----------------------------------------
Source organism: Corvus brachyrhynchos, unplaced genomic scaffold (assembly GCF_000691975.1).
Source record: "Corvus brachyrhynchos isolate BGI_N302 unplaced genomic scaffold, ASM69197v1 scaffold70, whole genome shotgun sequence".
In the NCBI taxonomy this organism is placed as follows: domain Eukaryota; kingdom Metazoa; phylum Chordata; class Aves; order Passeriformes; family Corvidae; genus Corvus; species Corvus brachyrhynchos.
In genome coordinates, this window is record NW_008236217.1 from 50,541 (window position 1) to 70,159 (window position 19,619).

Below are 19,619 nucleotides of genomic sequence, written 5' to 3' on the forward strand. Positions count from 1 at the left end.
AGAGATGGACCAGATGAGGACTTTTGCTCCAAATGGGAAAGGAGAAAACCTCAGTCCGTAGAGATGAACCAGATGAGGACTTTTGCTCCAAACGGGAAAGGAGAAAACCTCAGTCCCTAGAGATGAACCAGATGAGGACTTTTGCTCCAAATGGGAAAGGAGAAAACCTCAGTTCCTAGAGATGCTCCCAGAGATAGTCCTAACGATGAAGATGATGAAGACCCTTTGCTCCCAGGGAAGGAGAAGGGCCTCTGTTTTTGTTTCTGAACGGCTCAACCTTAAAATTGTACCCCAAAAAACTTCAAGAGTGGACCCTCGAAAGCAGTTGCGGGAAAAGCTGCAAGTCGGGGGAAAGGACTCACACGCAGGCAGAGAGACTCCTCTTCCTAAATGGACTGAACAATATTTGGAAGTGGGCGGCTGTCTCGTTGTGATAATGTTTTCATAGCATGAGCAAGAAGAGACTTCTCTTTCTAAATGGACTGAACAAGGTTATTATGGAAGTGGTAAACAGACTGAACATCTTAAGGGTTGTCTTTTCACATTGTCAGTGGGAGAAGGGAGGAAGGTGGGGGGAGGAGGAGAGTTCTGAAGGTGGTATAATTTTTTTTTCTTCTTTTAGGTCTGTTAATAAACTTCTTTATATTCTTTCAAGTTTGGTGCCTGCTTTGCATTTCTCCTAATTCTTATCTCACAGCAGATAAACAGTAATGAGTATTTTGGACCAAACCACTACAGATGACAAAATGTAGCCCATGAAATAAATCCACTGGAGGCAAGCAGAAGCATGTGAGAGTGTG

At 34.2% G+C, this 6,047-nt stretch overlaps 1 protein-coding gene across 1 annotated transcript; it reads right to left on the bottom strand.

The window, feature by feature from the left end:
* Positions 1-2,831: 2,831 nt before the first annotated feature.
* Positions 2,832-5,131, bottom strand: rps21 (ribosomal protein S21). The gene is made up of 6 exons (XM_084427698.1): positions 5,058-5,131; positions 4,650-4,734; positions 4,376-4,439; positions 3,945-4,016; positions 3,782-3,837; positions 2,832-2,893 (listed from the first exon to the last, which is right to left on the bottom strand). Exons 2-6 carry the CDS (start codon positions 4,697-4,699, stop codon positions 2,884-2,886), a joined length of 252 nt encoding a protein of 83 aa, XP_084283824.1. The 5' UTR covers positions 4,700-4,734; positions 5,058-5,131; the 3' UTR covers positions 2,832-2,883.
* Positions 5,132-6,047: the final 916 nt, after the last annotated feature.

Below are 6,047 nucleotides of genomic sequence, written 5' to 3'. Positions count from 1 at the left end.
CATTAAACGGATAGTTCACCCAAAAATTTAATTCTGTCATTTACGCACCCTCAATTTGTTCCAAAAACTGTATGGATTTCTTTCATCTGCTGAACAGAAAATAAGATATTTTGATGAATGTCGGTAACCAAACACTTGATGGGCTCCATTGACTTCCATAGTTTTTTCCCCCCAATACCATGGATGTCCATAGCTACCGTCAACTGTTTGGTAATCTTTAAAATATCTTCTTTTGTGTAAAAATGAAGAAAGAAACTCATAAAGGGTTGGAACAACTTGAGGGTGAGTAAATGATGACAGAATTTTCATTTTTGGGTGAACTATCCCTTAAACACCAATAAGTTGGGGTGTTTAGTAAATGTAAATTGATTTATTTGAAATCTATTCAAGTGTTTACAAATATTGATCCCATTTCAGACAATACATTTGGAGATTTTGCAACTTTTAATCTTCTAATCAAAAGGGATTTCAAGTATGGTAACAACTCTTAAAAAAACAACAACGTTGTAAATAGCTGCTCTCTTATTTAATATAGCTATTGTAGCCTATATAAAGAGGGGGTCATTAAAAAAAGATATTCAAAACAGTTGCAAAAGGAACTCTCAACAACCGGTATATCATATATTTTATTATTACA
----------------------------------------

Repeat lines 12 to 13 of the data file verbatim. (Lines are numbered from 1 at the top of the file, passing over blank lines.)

Below are 6,047 nucleotides of genomic sequence, written 5' to 3'. Positions count from 1 at the left end.
CATTAAACGGATAGTTCACCCAAAAATTTAATTCTGTCATTTACGCACCCTCAATTTGTTCCAAAAACTGTATGGATTTCTTTCATCTGCTGAACAGAAAATAAGATATTTTGATGAATGTCGGTAACCAAACACTTGATGGGCTCCATTGACTTCCATAGTTTTTTCCCCCCAATACCATGGATGTCCATAGCTACCGTCAACTGTTTGGTAATCTTTAAAATATCTTCTTTTGTGTAAAAATGAAGAAAGAAACTCATAAAGGGTTGGAACAACTTGAGGGTGAGTAAATGATGACAGAATTTTCATTTTTGGGTGAACTATCCCTTAAACACCAATAAGTTGGGGTGTTTAGTAAATGTAAATTGATTTATTTGAAATCTATTCAAGTGTTTACAAATATTGATCCCATTTCAGACAATACATTTGGAGATTTTGCAACTTTTAATCTTCTAATCAAAAGGGATTTCAAGTATGGTAACAACTCTTAAAAAAACAACAACGTTGTAAATAGCTGCTCTCTTATTTAATATAGCTATTGTAGCCTATATAAAGAGGGGGTCATTAAAAAAAGATATTCAAAACAGTTGCAAAAGGAACTCTCAACAACCGGTATATCATATATTTTATTATTACA